Dr. Shannon Rupert, long-time Director of the Mars Society’s Mars Desert Research Station (MDRS) in Utah, will give a virtual address entitled “Once a Martian, Always a Martian: Demographics and Stories of the People who have Crewed MDRS” during the 23rd Annual International Mars Society Convention, scheduled for October 15-18. She will be sharing an analysis of the demographics of the researchers who have served as crew at the station over the last twenty years and providing some stories about the individuals who have come to the MDRS campus.
An ecologist and a pioneer in analog mission studies and field exploration, Dr. Rupert leads MDRS, the most extensive and longest-running Mars simulation program in the world. Under her training and guidance, crews made up of geologists, engineers, physicians, astrobiologists, human factor researchers and others use the facility’s unique Mars analog environment to carry out important multidisciplinary research that will help prepare humans for the exploration of the Red Planet.
Formerly a professor of biology, Dr. Rupert’s own research interests include Martian agroecology, patterns of microbial distribution in planetary analogs and the communication and collaboration between remote teams of field scientists. She has also collaborated on many other scientific investigations and education initiatives, including serving as principal investigator for the Mars Society’s four-month mission in the arctic and the Mars 160, a mission looking at science return at both MDRS and FMARS.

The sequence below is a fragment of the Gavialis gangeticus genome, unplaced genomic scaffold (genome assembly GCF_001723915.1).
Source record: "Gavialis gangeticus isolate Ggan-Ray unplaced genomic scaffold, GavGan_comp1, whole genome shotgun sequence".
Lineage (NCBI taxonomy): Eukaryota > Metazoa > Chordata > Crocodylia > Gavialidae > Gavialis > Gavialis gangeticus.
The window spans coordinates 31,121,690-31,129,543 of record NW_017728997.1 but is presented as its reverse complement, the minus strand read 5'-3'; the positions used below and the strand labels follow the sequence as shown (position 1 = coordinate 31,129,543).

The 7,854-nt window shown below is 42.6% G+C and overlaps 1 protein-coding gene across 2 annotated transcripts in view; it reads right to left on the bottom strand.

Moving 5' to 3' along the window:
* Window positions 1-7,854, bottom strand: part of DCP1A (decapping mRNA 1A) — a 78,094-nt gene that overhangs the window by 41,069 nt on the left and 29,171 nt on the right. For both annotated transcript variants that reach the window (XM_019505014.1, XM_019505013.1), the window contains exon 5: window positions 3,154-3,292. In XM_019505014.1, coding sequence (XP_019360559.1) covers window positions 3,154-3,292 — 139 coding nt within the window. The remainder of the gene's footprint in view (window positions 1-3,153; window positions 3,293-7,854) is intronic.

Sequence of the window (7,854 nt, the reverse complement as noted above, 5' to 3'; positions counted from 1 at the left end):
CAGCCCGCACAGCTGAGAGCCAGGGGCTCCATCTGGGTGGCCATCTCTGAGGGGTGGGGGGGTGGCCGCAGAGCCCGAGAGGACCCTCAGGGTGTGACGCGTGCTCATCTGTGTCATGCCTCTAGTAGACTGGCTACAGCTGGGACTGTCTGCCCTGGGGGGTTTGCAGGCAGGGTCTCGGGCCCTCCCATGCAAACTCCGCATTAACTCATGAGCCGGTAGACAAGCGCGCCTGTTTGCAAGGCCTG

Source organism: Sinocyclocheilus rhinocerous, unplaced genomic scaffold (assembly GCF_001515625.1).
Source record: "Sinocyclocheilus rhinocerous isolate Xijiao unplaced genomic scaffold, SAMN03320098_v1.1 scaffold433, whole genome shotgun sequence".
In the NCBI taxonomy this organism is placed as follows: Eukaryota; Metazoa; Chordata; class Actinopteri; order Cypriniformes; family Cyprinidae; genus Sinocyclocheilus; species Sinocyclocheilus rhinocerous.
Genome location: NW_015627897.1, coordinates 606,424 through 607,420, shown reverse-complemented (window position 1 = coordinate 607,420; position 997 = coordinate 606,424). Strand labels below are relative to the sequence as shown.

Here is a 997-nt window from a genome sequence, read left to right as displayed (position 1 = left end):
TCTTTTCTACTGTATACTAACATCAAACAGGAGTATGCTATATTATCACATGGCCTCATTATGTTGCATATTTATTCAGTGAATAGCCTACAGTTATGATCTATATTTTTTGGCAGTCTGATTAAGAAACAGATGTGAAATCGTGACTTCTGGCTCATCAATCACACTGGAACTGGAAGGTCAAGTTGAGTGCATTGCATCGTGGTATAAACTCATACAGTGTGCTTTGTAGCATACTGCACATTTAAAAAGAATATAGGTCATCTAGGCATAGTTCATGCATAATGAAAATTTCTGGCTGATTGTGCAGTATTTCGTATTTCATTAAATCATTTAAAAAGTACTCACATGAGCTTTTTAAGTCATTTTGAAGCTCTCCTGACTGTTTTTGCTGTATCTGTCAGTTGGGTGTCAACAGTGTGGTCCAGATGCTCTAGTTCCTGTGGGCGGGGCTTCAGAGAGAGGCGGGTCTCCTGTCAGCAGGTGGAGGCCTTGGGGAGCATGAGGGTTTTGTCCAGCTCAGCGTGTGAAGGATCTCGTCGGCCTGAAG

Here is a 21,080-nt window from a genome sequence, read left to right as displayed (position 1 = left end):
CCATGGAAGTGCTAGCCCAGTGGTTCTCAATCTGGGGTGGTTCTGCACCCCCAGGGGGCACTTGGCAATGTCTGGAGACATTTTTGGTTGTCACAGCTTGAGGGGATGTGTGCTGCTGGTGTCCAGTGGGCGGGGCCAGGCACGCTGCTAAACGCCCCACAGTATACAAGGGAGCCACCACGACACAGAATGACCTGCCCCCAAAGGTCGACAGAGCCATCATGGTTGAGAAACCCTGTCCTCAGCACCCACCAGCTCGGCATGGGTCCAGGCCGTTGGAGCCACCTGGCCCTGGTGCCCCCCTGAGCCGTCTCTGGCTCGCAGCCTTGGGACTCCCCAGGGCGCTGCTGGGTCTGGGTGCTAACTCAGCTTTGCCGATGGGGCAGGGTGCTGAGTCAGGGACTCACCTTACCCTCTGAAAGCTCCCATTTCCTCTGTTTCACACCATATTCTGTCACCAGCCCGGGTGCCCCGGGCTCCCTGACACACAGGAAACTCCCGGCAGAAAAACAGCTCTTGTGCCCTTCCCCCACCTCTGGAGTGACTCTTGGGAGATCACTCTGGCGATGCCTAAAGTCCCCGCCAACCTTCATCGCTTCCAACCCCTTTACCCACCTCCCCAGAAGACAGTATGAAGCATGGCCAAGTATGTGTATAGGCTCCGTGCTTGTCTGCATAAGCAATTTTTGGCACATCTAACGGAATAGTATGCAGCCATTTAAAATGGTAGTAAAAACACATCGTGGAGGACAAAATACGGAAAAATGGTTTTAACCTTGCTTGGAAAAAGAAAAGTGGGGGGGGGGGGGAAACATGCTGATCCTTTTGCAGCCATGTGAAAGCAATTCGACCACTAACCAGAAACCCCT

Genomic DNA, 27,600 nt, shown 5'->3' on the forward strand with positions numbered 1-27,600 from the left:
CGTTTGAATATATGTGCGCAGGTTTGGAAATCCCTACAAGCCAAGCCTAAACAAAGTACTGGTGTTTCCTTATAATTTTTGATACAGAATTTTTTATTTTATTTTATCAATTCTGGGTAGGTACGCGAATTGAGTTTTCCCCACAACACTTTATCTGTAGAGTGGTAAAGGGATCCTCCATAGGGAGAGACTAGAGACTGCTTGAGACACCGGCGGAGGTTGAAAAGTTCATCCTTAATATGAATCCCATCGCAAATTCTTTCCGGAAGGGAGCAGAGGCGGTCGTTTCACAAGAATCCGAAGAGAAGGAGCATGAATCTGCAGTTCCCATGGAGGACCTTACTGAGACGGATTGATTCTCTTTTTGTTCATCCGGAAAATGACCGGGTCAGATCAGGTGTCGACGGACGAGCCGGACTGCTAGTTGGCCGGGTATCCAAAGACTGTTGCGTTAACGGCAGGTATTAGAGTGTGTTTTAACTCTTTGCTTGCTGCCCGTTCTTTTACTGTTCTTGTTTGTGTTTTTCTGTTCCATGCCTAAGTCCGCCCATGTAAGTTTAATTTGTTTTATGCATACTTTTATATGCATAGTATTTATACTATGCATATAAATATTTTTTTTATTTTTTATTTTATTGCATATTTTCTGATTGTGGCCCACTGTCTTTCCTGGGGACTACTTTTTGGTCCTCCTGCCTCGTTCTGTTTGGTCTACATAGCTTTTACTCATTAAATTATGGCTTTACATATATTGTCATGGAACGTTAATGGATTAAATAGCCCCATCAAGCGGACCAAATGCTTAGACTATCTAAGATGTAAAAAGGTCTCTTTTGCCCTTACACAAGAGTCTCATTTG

Dr. Rupert also served as geology lead for the NASA Ames Mobile Agents project and as a researcher for NASA Spaceward Bound in Australia. She is currently the PI of the NASA Spaceward Bound Utah program, which brings K-12 teachers together at MDRS to explore ways to incorporate Mars into the classroom, and serves as the Mars Society’s trustee for the Utah NASA Space Grant Consortium.
In addition, Dr. Rupert serves as co-founder and lead faculty for the newly established Mars University Summer Program, field biologist for the Mars Society’s Martian biology program and dedicated worker bee in developing Mars-Oz (Australia).
This year’s global Mars Society conference will be free of charge (although donations are welcome). For full registration details, please click here. Regular updates, including a list of confirmed speakers, are posted on the Mars Society web site and its social media platforms.